Yu-Ai November issue 2018 — USA PAX report by Miho Nishii

Yu-ai Friendship
Newsletter of the World Friendship Center, NPO

 

Thinking back on the 2018 PAX Tour To America:
Peace from a True Spirit of Volunteerism

Miho Nishii

 

I joined PAX Tour to America from September 17th to September 28th as one of 4 PAX members. We visited 4 places: Elgin and Bloomington – Normal in Illinois; Wilmington and Bluffton in Ohio, to make presentations about peace.

The experiences of having met a lot of people with volunteer spirits in America changed my understanding of volunteerism . I learned that family units in America are open to society and people naturally work for the community as volunteers. It seemed that volunteering work are not hard obligations but delightful opportunities for each of volunteers to help people with needs. They seemingly valued individuality.

I was invited to make my presentations, including short self-introductions, at least 12 times in all during the tour. Although I was not sure if I could make my presentations understood because of my clumsy English, I was very impressed that the people I met in America tried to sincerely listen to and understand my presentations about peace.  Thinking back on my presentations, each opportunity was so precious to me, even if I was not satisfied with my poor English.

As the length of this paper is limited, I am not able to introduce every presentation and what happened in this tour, but here I would like to write about the very impressive one, the panel at Illinois Wesleyan University on September 22nd.. It was so impressive because during that 2-hour panel I had been so nervous, had felt uneasy and had been very moved by the presentations of the other panelists. I was aware that the other panelists could speak near-native English and had been very experienced with peace issues. On the other hand, I believed that the heart of my idea about peace (the title was “the Spirit of the Memorial Cenotaph for Atomic Bomb Victims” ) was connected to theirs and those of each of the persons working for world peace.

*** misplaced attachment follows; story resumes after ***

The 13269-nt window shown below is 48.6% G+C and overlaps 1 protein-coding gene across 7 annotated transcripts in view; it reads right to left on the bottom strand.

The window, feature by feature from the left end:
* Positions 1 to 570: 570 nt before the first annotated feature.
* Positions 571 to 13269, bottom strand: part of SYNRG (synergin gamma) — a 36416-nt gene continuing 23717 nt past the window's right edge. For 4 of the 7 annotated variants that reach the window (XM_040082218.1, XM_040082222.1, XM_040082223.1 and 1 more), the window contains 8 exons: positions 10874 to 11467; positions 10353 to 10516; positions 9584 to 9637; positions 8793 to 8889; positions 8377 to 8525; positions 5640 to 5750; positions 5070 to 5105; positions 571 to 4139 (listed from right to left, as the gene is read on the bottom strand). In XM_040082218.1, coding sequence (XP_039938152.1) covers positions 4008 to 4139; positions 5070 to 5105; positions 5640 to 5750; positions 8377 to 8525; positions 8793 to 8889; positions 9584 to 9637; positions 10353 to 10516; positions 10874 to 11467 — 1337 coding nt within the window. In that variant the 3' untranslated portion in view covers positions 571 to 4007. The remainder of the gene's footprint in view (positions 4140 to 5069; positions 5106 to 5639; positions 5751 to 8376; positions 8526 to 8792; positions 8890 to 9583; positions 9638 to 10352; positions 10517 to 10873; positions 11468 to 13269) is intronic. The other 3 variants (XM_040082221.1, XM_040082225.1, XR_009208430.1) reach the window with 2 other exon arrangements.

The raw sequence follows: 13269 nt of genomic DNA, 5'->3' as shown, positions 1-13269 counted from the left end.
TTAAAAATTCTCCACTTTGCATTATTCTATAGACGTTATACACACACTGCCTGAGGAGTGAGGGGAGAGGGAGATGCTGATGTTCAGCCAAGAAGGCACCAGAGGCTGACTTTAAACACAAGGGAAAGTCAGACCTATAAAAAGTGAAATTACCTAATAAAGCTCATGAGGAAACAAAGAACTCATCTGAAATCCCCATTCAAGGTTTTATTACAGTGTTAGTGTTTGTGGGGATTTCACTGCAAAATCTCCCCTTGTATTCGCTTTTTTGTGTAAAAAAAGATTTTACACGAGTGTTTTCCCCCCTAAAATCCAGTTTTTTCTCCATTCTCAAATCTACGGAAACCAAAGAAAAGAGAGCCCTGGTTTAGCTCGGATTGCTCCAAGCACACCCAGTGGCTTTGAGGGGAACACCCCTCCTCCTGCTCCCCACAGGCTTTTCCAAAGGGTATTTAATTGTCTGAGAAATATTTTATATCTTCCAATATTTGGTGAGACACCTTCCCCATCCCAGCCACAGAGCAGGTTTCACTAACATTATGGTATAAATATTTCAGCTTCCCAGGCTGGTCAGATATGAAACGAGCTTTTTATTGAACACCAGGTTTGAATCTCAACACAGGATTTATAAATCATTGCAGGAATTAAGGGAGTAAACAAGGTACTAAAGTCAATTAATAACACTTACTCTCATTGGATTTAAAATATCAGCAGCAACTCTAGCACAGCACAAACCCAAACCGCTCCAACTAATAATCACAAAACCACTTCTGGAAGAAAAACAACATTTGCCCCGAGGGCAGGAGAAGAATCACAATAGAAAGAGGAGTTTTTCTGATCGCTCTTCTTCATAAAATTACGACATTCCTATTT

About 30 minutes before the panel was finished , one Chinese man from the audience had very strong comment on my presentation, blaming the Japanese people for atrocities in China during WWⅡ. I apologized him for the Japan’s atrocities and explained the idea of my presentation, quoting the words of the former Hiroshima Mayer Shinzo Hamai: “There is no winner and no loser in a war. The cenotaph exists for mourning the dead and taking an oath not to bring about wars”.

I don’t know if my response was persuasive to him and I also hope my response was understood by the audience. I remember the moment when I was relieved to hear the clapping of hands from the audience.

I appreciate all the people who were involved in organizing this PAX tour and those who hosted us PAX members for giving us this precious opportunity.

 

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